Under $ 70 of the Bankrupt Act of 1898 this claim passed to the trustee. Monongahela Bank v. Overholt, 96 Pennsylvania, 327; National Bank v. Trimble, 40 Ohio St. 629; Clark v. Clark, 17 How. 315; Rand v. Iowa Central, Am. Bank. Rep., Sept. 1904, 164; Sessions v. Romadke, 145 U. S. 29; Sparham v. Yerkes, 142 U. S. 7; Dushane v. Beall, 161 U. S. 513, distinguished.

Courts never look with leniency on the concealment of assets and will not allow them to be retained when the right to their ownership was questioned. In re Paine, 127 Fed. Rep. 246; In re Morrison, 127 Fed. Rep. 186; Re Fiergenbaum, 121 Fed. Rep. 69; Fowler v. Jenks, 95 N. W. Rep. 887.

The almost uniform rule is that having been once divested by bankruptcy proceedings concealed assets do not revest after discharge. Sernby v. Norman, 91 Mo. App. 517, citing Malone v. Martin, 5 S. W. Rep. 909; Pickens v. Dent, 106 Fed. Rep. 653; Vandyke v. Shyrer, 98 Indiana, 126; Boyd v. Adams, 82 Indiana, 294; Seaton v. Hinsman, 50 Iowa, 395; Dessau v. Johnson, 66 How. Prac. 5; Atwood v. Thomas, 60 Mississippi, 162; Peters v. Wallace, 4 S. W. Rep. 914; Foraast v. Hyman, 28 N. E. Rep. 801 ; contra Frazier v. Desha's Admr., 40 S. W. Rep. 678.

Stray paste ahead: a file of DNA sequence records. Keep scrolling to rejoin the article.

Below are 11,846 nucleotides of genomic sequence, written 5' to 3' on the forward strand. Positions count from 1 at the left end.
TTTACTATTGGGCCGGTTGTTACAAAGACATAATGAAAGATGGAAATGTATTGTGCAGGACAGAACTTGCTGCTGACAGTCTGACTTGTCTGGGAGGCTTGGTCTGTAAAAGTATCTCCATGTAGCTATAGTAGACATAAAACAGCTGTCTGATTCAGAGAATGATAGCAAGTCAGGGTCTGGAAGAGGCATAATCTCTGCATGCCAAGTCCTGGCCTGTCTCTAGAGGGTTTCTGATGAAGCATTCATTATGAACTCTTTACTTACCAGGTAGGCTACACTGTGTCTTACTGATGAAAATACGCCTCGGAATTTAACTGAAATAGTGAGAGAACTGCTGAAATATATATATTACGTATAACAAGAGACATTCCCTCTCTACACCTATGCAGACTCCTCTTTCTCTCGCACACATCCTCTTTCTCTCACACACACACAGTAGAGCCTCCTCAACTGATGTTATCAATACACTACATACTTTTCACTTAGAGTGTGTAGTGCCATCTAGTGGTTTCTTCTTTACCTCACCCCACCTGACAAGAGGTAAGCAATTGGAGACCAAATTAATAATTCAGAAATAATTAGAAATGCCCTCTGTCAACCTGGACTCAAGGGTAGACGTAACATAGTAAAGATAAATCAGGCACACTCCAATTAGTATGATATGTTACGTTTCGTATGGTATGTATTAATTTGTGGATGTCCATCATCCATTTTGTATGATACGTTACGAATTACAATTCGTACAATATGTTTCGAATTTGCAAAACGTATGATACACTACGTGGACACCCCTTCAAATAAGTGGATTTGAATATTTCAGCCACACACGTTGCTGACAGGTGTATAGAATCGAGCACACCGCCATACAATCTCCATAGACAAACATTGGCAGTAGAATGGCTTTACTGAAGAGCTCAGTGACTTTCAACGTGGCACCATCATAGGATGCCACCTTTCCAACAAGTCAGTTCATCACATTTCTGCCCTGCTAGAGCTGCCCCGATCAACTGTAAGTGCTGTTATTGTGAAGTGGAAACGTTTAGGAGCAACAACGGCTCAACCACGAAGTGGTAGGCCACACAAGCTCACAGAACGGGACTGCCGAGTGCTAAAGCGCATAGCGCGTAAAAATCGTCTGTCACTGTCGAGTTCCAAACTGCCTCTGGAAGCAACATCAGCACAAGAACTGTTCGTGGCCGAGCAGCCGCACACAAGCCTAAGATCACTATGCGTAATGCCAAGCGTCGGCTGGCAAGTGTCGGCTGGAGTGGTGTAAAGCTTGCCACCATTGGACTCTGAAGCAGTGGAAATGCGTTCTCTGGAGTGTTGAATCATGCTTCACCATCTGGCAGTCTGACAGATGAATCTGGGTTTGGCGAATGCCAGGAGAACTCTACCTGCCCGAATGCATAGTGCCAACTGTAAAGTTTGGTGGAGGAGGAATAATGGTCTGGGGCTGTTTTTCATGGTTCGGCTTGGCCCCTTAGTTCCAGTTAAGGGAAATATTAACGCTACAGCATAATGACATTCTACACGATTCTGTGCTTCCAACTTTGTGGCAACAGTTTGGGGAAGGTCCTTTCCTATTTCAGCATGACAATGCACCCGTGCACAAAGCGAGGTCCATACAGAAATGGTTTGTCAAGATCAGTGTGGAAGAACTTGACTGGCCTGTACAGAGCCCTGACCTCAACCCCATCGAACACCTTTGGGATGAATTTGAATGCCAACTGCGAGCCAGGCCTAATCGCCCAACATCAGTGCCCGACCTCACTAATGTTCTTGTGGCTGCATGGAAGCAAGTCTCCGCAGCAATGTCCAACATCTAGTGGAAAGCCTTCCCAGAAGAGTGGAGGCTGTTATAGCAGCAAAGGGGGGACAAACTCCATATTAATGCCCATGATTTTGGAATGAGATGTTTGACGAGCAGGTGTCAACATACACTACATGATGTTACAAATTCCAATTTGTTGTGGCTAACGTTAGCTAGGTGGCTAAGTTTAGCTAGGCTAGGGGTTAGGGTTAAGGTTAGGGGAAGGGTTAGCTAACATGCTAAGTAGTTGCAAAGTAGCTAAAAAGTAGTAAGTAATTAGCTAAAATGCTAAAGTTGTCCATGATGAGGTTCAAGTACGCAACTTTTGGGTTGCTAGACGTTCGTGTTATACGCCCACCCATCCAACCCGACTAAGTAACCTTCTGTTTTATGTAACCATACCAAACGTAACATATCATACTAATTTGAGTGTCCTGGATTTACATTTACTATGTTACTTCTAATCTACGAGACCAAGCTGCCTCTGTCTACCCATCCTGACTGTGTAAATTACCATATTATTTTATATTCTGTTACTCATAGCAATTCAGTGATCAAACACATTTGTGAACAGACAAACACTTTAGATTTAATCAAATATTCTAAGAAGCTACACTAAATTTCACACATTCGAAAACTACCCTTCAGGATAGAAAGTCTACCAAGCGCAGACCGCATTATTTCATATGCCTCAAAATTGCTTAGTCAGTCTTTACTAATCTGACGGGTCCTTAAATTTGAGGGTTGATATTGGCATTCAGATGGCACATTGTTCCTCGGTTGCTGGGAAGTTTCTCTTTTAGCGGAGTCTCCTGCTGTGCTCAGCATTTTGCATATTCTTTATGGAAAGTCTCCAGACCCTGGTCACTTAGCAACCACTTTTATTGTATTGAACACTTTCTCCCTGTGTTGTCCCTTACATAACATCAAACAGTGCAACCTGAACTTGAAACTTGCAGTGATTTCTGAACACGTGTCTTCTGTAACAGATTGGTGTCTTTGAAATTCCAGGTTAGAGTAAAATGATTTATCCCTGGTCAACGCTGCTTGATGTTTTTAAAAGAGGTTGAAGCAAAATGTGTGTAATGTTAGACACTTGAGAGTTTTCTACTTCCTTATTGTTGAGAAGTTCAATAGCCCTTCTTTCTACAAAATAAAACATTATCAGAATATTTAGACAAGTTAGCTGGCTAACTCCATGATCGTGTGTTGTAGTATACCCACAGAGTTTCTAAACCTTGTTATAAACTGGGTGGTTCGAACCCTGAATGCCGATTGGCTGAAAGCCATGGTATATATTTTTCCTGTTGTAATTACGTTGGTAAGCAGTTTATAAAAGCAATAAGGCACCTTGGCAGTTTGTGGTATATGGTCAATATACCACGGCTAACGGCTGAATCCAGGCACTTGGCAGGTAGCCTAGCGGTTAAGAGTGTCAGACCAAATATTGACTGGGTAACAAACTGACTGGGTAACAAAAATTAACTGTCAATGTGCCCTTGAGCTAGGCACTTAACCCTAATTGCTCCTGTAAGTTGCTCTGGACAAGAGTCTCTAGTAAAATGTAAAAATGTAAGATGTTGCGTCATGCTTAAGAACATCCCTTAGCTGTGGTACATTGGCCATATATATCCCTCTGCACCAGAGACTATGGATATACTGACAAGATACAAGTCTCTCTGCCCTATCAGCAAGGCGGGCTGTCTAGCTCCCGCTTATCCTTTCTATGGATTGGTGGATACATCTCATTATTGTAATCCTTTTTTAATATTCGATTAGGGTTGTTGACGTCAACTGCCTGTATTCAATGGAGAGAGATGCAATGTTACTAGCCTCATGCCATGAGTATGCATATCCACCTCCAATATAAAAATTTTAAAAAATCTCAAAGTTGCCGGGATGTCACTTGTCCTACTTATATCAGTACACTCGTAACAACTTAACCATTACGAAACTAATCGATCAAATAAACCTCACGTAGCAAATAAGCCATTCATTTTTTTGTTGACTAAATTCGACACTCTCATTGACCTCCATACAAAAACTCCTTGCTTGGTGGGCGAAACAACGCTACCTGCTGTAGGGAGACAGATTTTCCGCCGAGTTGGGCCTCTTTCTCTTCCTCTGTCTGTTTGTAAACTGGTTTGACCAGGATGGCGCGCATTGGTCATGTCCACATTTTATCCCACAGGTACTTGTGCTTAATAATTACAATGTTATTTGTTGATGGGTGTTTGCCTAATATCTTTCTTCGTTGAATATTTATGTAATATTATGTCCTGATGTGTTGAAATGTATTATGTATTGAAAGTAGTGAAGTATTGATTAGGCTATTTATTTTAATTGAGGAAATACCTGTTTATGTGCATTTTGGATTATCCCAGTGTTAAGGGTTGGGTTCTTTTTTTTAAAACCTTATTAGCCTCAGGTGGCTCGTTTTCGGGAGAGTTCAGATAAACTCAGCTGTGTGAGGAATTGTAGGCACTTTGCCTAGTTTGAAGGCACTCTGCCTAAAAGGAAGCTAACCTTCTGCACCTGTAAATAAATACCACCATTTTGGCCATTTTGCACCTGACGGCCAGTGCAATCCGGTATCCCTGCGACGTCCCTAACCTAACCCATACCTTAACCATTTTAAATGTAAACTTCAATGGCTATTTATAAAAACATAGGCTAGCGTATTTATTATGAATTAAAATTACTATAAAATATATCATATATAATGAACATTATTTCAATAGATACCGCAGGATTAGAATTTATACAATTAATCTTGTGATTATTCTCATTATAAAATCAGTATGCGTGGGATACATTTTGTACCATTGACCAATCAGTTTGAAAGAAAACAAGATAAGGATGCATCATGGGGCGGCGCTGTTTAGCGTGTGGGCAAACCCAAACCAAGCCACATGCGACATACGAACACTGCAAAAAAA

There was no appearance or brief filed for defendant in error.

MR. JUSTICE BREWER, after making the foregoing statement of facts, delivered the opinion of the court.

The mere discharge by A. M. Lasater of the note executed


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by himself and J. L. Lasater, by giving his own note in renewal thereof, would not uphold a recovery from the bank on account of usurious interest in the former note. Brown v. Marion National Bank, 169 U. S. 416. The payment contemplated by the statute is an actual payment, and not a further promise to pay, and was not made until the bank, in June, 1901, received its money. Prior to the renewal by A. M. Lasater, in October, 1900, there were only two or three small cash payments on the indebtedness.

We shall not stop to inquire whether J. L. Lasater can avail himself of the final payment made by A. M. Lasater. The Court of Appeals held that he could, reaching this conclusion on the authority of cases like Hough v. Horsey, 36 Maryland, 184; Richardson v. Baker, 52 Vermont, 617, to the effect that the grantee of mortgaged property, who in consideration of the purchase agrees to pay off the mortgage, cannot raise the question of usury, that being a personal right of the original debtor.